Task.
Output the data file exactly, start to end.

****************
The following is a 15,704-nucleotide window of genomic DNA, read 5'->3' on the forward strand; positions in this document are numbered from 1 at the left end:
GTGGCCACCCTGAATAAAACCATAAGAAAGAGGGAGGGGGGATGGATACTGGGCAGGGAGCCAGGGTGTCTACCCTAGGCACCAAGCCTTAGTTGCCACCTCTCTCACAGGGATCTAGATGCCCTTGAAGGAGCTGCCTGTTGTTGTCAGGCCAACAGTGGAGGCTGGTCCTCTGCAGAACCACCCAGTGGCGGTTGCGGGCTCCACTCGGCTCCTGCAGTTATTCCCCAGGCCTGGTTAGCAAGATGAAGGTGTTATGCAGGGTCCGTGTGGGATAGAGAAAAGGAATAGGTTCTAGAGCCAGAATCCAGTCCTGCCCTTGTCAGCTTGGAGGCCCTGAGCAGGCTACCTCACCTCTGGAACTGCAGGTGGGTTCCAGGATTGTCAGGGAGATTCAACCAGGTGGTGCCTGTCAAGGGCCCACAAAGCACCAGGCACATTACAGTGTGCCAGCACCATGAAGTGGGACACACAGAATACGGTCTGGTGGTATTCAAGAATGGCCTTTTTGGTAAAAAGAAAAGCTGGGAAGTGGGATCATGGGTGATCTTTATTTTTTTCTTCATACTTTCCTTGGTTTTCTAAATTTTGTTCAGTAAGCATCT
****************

The following is a 15,704-nucleotide window of genomic DNA, read 5'->3' on the forward strand; positions in this document are numbered from 1 at the left end:
GTGGCCACCCTGAATAAAACCATAAGAAAGAGGGAGGGGGGATGGATACTGGGCAGGGAGCCAGGGTGTCTACCCTAGGCACCAAGCCTTAGTTGCCACCTCTCTCACAGGGATCTAGATGCCCTTGAAGGAGCTGCCTGTTGTTGTCAGGCCAACAGTGGAGGCTGGTCCTCTGCAGAACCACCCAGTGGCGGTTGCGGGCTCCACTCGGCTCCTGCAGTTATTCCCCAGGCCTGGTTAGCAAGATGAAGGTGTTATGCAGGGTCCGTGTGGGATAGAGAAAAGGAATAGGTTCTAGAGCCAGAATCCAGTCCTGCCCTTGTCAGCTTGGAGGCCCTGAGCAGGCTACCTCACCTCTGGAACTGCAGGTGGGTTCCAGGATTGTCAGGGAGATTCAACCAGGTGGTGCCTGTCAAGGGCCCACAAAGCACCAGGCACATTACAGTGTGCCAGCACCATGAAGTGGGACACACAGAATACGGTCTGGTGGTATTCAAGAATGGCCTTTTTGGTAAAAAGAAAAGCTGGGAAGTGGGATCATGGGTGATCTTTATTTTTTTCTTCATACTTTCCTTGGTTTTCTAAATTTTGTTCAGTAAGCATCT